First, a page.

Born and bred Londoner, Tess Morris has been writing since she could walk (not 100% true) and her first words were “Elvis is the King!” (100% true). Her first screenplay, the romantic comedy Man Up, made the 2011 Brit List, was picked up by Big Talk Pictures, co-produced by Studio Canal and BBC Films and released in 2015, directed by Ben Palmer, and stars Simon Pegg and Lake Bell. Morris is currently writing an original screenplay Textbook Behaviour for Big Talk/BBC Films, and co-writing an original comedy drama Dead to Me, for NBC/Lucky Giant, with David Allison. She has done numerous rewrites on both sides of the pond, and began her career in the UK writing soap opera and sitcom. Last year she was named a BAFTA Breakthrough Brit. She currently resides in LA. She broke in by writing a short film called Beer Goggle, when she was 19, which won a competition called the Lloyds Bank Channel 4 Film Challenge. It was made for 30,000 pounds, imagine that now! You could make 500 movies.
What’s the biggest lesson you’ve learned? This is a LONG game, and there really is no such thing as overnight success. And even if you have some success, you cannot sit on your laurels, ever. I’d also say, learn how to separate your personal and professional life somehow, otherwise you will feel like, as Lawrence Kasdan once said, “you have homework every night for the rest of your life.” And my big bit of advice is to not write what you know, but write WHO you know… interesting, complex, flawed characters, that’s who the audience ultimately remembers, identifies and invests in.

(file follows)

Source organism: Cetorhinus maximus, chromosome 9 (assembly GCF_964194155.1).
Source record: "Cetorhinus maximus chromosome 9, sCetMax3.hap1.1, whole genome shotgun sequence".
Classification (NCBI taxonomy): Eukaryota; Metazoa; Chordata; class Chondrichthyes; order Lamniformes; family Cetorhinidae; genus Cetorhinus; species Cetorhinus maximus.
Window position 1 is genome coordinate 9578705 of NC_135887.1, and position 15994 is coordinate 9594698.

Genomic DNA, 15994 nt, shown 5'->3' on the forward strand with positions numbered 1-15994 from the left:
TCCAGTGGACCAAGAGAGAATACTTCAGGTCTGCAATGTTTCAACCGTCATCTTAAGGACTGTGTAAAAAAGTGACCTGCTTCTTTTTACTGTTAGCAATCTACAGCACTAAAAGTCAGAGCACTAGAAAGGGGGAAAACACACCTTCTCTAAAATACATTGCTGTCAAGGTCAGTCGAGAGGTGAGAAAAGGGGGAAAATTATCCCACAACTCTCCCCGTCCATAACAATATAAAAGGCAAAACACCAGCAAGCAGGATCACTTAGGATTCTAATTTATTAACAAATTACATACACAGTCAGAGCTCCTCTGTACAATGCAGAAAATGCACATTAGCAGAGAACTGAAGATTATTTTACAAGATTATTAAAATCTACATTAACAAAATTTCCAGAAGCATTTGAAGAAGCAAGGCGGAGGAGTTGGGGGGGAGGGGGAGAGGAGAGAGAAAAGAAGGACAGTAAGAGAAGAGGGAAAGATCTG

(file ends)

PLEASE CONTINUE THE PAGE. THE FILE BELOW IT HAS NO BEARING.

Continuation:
What was a major turning point in your career? Writing Man Up on spec was the biggest turning point EVER. I wish I could just spec all the time, but unfortunately, that doesn’t always work out, financially! But I wrote Man Up, without anyone waiting on me, or expecting anything, and that really worked for me, so much. It landed on people’s desks without any fanfare, and I think that’s the best way really. Always be speccing.
Who is your favorite screenwriter? So many…. Nora Ephron, Nancy Meyers, Woody Allen, Lawrence Kasdan, Paul Thomas Anderson, Edgar Wright and Simon Pegg, William Goldman, Callie Khouri…
What’s your favorite AFF memory? Oh god, yes, the screening of Man Up at the Paramount! It was my favorite screening EVER, the hairs on my arms are standing up even thinking about it again… I introduced it, and then I wasn’t going to stay to watch, as I was too nervous, but then my good friend Kelly Marcel was like “you have to stay, you idiot” and I was so glad I did, because the Austin crowd was just phenomenal – laughing, clapping, whooping, crying, the works.